MANHATTAN (CN) – Goldman Sachs cannot wiggle out of class action securities fraud claims by arguing that public statements that it valued “honesty,” “integrity” and “fair dealing” were “puffery,” not promises, a federal judge ruled.
“Goldman’s arguments in this respect are Orwellian,” U.S. District Judge Paul Crotty wrote in a footnote to his 27-page order. “Words such as ‘honesty,’ ‘integrity,’ and ‘fair dealing’ apparently do not mean what they say; they do not set standards; they are mere shibboleths. If Goldman’s claim of ‘honesty’ and ‘integrity’ are simply puffery, the world of finance may be in more trouble than we recognize.”
On April 26, 2010, shareholder Ilene Richman filed a class action against Goldman Sachs, in the wake of the bank’s infamous Abacus investment.
Weeks earlier, the Securities and Exchange Commission claimed Goldman Sachs created Abacus 2007-AC1 in February 2007 at the request of John Paulson, a hedge fund manager who earned $3.7 billion by correctly betting that the housing bubble was about to burst.
The bank paid $550 million on July 15, 2010 to settle the SEC’s suit without confirming or denying the allegations.
At the time, the SEC called it the largest penalty a Wall Street firm ever paid, with $300 million going to the Treasury Department and the rest going to investor restitution.
But the settlement did not resolve Richman’s class action, which claimed that statements the bank made about the Abacus and three other transactions materially misled shareholders.
Some of those allegedly misleading statements include a 10-K form stating, “”We have extensive procedures and controls that are designed to . . . address conflicts of interest”; and annual reports stating, “Integrity and honesty are at the heart of our business” and “We are dedicated to complying fully with the letter and spirit of the laws, rules and ethical principles that govern us.”
Citing the 2nd Circuit decision in the case of Rombach v. Chang, Goldman Sachs wrote in a motion to dismiss, “Expressions of puffery and corporate optimism do not give rise to securities violations.”
Judge Crotty rejected that argument.
“Goldman must not be allowed to pass off its repeated assertions that it complies with the letter and spirit of the law, values its reputation, and is able to address ‘potential’ conflicts of interest as mere puffery or statements of opinion,” he wrote. “Assuming the truth of plaintiffs’ allegations, they involve ‘misrepresentations of existing facts.'”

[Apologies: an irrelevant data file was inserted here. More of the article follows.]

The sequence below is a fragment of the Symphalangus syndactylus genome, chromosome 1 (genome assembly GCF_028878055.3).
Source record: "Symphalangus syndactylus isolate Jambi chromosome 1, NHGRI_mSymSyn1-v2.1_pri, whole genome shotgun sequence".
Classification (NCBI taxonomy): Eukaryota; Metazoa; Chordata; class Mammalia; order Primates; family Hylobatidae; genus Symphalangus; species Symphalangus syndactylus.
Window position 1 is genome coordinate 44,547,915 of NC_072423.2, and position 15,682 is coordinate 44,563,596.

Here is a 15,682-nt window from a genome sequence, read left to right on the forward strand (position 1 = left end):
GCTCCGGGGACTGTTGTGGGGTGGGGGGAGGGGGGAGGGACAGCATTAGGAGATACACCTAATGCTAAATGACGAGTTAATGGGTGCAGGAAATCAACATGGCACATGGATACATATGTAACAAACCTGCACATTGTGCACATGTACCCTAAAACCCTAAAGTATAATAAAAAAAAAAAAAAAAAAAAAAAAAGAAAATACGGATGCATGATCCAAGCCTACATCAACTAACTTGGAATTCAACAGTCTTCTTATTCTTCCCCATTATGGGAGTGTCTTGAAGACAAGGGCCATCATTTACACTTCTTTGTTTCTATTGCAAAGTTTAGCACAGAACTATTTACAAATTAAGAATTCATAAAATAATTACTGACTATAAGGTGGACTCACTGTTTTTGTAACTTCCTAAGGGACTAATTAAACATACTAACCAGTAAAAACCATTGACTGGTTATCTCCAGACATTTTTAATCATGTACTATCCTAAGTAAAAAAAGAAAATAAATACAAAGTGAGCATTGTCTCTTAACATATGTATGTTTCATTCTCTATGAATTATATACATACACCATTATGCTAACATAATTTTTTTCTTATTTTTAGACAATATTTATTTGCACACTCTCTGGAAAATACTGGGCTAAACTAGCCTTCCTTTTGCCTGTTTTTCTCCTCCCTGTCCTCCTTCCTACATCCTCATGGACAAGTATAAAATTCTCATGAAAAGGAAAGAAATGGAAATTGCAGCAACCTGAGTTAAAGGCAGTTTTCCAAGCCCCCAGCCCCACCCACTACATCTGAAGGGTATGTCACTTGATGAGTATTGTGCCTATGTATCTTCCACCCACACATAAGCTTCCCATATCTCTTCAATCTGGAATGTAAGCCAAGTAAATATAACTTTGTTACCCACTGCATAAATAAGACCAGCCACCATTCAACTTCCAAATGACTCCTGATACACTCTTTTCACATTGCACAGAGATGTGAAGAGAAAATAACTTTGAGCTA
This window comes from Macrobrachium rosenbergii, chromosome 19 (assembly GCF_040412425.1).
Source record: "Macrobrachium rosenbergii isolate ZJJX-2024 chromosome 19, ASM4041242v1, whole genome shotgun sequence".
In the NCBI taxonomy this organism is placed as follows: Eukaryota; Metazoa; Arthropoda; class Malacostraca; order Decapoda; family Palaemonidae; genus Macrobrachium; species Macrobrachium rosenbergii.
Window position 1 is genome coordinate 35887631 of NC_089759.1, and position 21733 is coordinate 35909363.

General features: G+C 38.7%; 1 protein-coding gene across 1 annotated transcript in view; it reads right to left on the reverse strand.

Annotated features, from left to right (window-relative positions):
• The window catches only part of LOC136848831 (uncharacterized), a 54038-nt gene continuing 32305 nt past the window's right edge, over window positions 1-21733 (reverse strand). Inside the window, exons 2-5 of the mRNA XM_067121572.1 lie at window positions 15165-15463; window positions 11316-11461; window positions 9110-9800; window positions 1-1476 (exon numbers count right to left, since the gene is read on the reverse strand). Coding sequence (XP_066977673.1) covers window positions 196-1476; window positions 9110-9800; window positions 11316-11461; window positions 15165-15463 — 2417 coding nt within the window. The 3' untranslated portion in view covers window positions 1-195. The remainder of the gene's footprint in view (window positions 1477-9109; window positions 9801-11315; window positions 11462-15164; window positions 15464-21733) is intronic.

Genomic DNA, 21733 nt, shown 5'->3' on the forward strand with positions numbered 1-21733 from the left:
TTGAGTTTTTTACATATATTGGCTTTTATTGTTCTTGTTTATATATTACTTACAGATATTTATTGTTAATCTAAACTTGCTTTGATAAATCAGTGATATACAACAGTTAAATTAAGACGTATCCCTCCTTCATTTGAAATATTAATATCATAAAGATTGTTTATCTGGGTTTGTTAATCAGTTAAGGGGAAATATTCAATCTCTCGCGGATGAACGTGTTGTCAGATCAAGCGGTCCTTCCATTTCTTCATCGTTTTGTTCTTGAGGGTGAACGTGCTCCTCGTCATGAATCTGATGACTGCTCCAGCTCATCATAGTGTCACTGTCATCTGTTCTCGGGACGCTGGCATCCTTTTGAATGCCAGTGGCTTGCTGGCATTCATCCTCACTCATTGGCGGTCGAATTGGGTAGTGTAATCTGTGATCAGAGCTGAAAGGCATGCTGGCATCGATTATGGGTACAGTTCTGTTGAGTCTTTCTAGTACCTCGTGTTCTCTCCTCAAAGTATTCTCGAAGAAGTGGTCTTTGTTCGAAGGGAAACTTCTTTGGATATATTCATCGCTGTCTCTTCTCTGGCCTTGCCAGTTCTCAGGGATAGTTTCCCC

Crotty added that Goldman Sachs’ refusal to admit guilt about the Abacus deal in SEC settlement rang hollow in light of the company’s subsequent statements.
“Goldman’s assertion that it ‘neither admitted, nor denied’ that its Abacus disclosures were fraudulent is eviscerated by its concession that ‘it was a mistake for the Goldman marketing materials to state that the reference portfolio was ‘selected by’ ACA Management LLC without disclosing the role of Paulson & Co. Inc. in the portfolio selection process and that Paulson’s economic interests were adverse to CDO investors,'” the order states. “Goldman paid a $550 Million settlement to the SEC-the largest SEC penalty in history-because of the ‘mistake’ it acknowledged.”
Crotty rejected that it was a “mistake” at all.
“With respect to Abacus, Goldman certainly knew that Paulson played an active role in the asset selection process,” he wrote. “How else could Goldman admit that it was a ‘mistake’ not to have disclosed such information?”
Executives Lloyd Blankfein, David Vinier and Gary Cohn likely also knew, he added.
“These allegations, taken as true, show that each individual defendant actively monitored the status of Goldman’s subprime assets and subprime deals during the relevant time, and that each knew that Goldman was trying to purge these assets from its books and stay on the short side,” the order states. “These allegations create a strong inference that the Individual Defendants knew that Goldman was making material misstatements in the Abacus, Hudson, Anderson, and Timberwolf I CDOs, when it sold poor quality assets to investors without disclosing its or Paulson’s substantial short positions.”
The bank and its executives were not obligated, however, to disclose the Wells notice informing them that the SEC would bring an enforcement action against them, Crotty decided, in the bank’s only favorable ruling in its motion to dismiss.The press department for Goldman Sachs declined comment on the decision.